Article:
To lift the reform package: Banks in the EU lack capital

As early as 2017, new equity and liquidity regulations for banks in Europe will be adopted.

To lift the reform package: Banks in the EU lack capital

As early as 2017, new equity and liquidity regulations for banks in Europe will be adopted. Even if there is still some time until implementation, according to a study, many financial institutions are facing a problem: they lack core capital.

Banks in the EU together still need more than EUR 1 billion in additional capital to fully meet new global capital requirements by 2028. As the EU banking authority EBA announced, full implementation of the new global rules in the EU would increase institutions' minimum capital requirements by an average of 15 percent. In order to comply with the new regulations, the institutions would need 1.2 billion euros in additional core capital (Tier 1). Smaller financial institutions are particularly affected.

In this study of the effects of the reform package, the EBA examined a sample of 160 institutions. According to the EBA, the capital shortfall in financial institutions will be reduced to 400 million euros if changes to the rules planned in the EU are taken into account. If further buffers are added, the gap will increase to 1.4 billion euros.

The global banking supervisors had already decided on the so-called Basel III reform package in December 2017. In particular, there had been a hard fight about the stricter capital requirements under the keyword "Output Floor". In the EU, it is planned for banks to start implementing the new regulations from January 2025. The transition period is scheduled to last until 2033.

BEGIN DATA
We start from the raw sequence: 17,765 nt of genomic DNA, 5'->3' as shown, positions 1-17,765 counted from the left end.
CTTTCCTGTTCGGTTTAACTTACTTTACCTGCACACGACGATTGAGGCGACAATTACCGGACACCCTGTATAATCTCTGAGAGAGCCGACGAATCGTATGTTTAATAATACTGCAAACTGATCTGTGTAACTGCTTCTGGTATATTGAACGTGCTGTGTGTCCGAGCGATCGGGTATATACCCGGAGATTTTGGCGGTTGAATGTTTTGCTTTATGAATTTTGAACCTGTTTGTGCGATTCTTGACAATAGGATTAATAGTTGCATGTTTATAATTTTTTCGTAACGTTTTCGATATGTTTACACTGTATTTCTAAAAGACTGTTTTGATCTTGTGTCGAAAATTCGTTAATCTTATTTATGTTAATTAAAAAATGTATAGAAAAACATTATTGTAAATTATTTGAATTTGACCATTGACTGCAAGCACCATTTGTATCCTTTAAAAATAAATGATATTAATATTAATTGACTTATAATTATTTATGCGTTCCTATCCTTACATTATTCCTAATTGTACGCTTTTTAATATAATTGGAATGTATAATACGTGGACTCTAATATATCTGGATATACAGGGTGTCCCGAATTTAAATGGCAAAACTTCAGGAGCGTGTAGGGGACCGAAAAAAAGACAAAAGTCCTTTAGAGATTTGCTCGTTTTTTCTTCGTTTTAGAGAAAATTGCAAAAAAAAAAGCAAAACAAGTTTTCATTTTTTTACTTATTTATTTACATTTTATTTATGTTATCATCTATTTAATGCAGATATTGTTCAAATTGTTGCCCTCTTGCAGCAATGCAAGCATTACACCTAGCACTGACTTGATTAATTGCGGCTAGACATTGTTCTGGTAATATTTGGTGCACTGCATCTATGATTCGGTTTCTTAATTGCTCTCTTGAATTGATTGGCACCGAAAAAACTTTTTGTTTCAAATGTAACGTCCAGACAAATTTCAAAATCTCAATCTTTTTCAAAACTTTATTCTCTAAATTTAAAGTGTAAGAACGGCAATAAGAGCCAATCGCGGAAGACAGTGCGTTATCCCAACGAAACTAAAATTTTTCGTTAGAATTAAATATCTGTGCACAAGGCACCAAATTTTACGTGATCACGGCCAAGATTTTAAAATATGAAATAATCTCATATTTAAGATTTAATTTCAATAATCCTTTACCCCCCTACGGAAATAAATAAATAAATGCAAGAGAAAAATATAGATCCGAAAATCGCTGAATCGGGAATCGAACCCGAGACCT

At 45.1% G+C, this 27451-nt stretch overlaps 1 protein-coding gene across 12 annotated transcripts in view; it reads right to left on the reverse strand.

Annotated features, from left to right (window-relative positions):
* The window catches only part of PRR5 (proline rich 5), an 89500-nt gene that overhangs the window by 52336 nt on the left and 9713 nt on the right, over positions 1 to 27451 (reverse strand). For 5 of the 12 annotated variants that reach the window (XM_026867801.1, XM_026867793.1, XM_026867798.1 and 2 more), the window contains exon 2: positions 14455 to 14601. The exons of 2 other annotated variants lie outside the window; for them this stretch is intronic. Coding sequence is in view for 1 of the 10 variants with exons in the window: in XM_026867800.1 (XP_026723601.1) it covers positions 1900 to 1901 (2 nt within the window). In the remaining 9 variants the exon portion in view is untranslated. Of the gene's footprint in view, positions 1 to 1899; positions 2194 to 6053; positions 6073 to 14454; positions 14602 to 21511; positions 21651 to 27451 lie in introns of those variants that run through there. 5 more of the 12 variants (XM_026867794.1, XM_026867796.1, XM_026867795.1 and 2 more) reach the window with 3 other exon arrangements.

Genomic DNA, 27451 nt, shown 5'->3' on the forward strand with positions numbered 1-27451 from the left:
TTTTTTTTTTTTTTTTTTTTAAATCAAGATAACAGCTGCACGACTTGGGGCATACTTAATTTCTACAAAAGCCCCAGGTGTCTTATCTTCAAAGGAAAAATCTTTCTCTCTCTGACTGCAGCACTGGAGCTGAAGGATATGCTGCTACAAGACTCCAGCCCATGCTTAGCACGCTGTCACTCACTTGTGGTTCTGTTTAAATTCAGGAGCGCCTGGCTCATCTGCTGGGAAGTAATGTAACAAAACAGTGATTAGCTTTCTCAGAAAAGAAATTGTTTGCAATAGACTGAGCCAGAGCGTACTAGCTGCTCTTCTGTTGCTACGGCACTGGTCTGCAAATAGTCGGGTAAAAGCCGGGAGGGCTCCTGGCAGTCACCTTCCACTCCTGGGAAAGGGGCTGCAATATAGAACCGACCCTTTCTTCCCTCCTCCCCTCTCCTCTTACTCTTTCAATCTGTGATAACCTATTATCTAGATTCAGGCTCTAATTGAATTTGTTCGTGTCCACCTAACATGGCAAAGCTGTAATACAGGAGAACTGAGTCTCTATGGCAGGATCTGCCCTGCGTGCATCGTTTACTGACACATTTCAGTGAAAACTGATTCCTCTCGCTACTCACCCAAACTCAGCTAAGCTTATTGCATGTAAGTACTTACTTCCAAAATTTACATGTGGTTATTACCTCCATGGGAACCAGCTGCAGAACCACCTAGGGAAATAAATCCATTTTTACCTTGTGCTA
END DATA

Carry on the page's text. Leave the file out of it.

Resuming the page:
The EU Commission presented its proposals for implementing the reform in October 2021. EU member states and the EU Parliament are currently still negotiating whether exceptions should be made to some rules. According to the Bundesbank, if the EU Commission's proposal were implemented, the minimum capital requirements for German banks would increase by 11.1 percent after the expiry of all transitional provisions. If the reform package were fully implemented, they would increase by 16.7 percent, if there were to be an additional capital buffer of 19.8 percent.

"Our updated impact study shows impressively that the effects of the Basel III reform package are manageable for the German banking sector," explained Bundesbank board member Joachim Wuermeling, who is responsible for banking supervision on the central bank's executive committee. However, the Bundesbank pointed out that the sample is not representative of the German industry as it is dominated by large banks. Extrapolated for the entire banking industry, if the EU Commission proposal is implemented, the minimum capital requirements will increase by seven percent once all the transitional rules have expired.

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